2. US arms sales to Taiwan are still a “time bomb” buried beneath the China-US relationship
The recent US attempt to sell F-16 fighter jets to Taiwan was taken as a move that would have severely damaged China’s core interests. There will undoubtedly be a series of responses from China, but we ought to ponder whether it’s necessary to suspend military ties immediately. From China’s perspective, we might even be able to play it this way – tell the Americans to go ahead with the sale and before long see the weapons back in the hands of PLA. Dealing with tricky issues like this is just like playing a game of chess, which demands patience and wits. Wise players have great vision and are always able to plan a few steps ahead. Wisdom and strategic thinking are required from both China and the US in order to better respond to the thorny issue of arms sales.
3. The South China Sea issue will be a touchstone for the China-US relationship
There has been a spate of conflicts and frictions between China and Vietnam over disputed territory in the South China Sea. The escalating tension has fuelled anti-Chinese sentiment in Vietnam. China has shown restraint in reaching consensus with the leaders of other countries concerned. However, by seizing the reef and plundering its oil, Vietnam has tested China’s tolerance and turned the principle of “putting aside disagreements and seeking common development” into ” putting aside disagreements and letting them develop”.
To tackle the South China Sea issue, in my opinion, the Chinese people’s awareness of our maritime rights must be improved. The majority of Chinese people are clearly aware of the China’s land area of 9.6 million km², but have no notion of the 3.6 million km² of its maritime territory. We have to admit that differences do exist between China and the US in understanding the South China Sea issue. I am afraid it is a fantasy to believe that the US will confront China for some relevant countries in the region.
4. China’s military build-up will be a double-edged sword for China-US security relations
Reports published in recent years indicate that the US has begun to pay increased attention to the development of China’s military forces. The US has been concerned that China is challenging it, whether by conventional or nuclear weapons. To some extent, these concerns have evolved into a kind of anxiety. Communication with China’s PLA is aimed at acquiring an in-depth understanding of the country’s progress in defense and the modernization of its military. From this point of view, stronger military exchanges are indispensable in order to dispel mistrust between the two countries.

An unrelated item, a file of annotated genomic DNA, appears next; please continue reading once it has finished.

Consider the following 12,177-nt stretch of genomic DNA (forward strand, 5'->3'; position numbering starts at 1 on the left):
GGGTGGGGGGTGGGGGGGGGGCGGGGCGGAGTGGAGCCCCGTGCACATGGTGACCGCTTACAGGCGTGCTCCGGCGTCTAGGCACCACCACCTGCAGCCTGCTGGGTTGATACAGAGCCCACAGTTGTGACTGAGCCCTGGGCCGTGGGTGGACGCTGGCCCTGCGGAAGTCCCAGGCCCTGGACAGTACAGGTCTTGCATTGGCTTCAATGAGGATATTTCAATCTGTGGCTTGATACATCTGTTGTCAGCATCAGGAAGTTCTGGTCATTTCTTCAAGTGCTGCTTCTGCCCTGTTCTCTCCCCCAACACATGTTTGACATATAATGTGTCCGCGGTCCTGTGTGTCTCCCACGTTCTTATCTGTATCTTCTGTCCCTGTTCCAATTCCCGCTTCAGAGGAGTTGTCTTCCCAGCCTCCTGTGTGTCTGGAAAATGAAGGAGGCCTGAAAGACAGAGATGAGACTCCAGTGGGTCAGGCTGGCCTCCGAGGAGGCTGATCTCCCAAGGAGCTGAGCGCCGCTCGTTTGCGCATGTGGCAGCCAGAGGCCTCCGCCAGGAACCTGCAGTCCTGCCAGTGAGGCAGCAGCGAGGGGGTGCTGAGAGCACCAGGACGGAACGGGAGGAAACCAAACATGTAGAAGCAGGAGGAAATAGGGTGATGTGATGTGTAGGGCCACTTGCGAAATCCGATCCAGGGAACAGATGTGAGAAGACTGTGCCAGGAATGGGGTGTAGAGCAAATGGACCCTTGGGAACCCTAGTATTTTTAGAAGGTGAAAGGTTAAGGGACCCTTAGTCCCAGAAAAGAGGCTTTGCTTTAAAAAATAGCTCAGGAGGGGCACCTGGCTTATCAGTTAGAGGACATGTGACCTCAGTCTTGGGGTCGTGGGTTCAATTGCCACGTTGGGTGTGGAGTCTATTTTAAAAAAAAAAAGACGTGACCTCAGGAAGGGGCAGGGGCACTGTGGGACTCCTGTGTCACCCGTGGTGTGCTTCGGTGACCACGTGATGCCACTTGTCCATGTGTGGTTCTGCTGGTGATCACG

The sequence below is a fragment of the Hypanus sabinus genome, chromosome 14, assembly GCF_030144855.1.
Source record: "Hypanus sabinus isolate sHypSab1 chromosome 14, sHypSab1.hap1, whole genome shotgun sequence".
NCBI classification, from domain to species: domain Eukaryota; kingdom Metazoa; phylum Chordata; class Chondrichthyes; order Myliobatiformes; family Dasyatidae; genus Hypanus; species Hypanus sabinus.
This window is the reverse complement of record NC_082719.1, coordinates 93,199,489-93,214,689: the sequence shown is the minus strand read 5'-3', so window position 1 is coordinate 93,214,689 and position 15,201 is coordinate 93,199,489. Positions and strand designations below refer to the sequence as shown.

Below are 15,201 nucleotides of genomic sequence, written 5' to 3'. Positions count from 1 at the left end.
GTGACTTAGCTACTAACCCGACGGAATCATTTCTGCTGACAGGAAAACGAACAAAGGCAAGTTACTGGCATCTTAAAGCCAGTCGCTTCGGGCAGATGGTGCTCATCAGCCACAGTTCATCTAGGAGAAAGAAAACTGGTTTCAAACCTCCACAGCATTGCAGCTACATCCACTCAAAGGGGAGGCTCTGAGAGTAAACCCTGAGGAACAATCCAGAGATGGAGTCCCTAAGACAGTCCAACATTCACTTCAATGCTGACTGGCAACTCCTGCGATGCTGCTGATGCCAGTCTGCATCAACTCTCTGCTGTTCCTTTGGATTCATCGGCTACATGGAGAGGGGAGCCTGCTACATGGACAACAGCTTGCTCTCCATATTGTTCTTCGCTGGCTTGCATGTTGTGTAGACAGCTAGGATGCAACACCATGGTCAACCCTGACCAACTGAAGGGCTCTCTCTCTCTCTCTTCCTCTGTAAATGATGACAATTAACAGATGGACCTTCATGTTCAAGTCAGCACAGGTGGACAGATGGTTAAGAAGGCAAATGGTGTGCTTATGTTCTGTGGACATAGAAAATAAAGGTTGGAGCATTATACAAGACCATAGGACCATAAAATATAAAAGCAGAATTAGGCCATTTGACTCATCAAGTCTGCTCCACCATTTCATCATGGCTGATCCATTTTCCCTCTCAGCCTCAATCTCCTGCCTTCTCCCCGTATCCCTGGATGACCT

Another area causing particular concern from both sides is cyber attack and major investments in cyber-warfare. Not long ago, China’s Defense Ministry announced the launch of a unit known as the “Blue Cyber Team,” which has quickly become a hot topic. It should be pointed out that the cyber unit was set up to meet global demand for digitalization. Military affairs are always among the most tech-sensitive spheres and the process of transition will certainly move forward along with the development of productive forces.
Technically, there is no substantial difference between China’s cyber army and its US counterparts. However, strategically speaking, differences do exist and are fundamental. Our cyber unit strictly adheres to a position of self-defense and its sole duty is defending China’s cyber security and launching a necessary counterattack only in response to an attack, in contrast to America’s preemptive strikes, which seem widespread.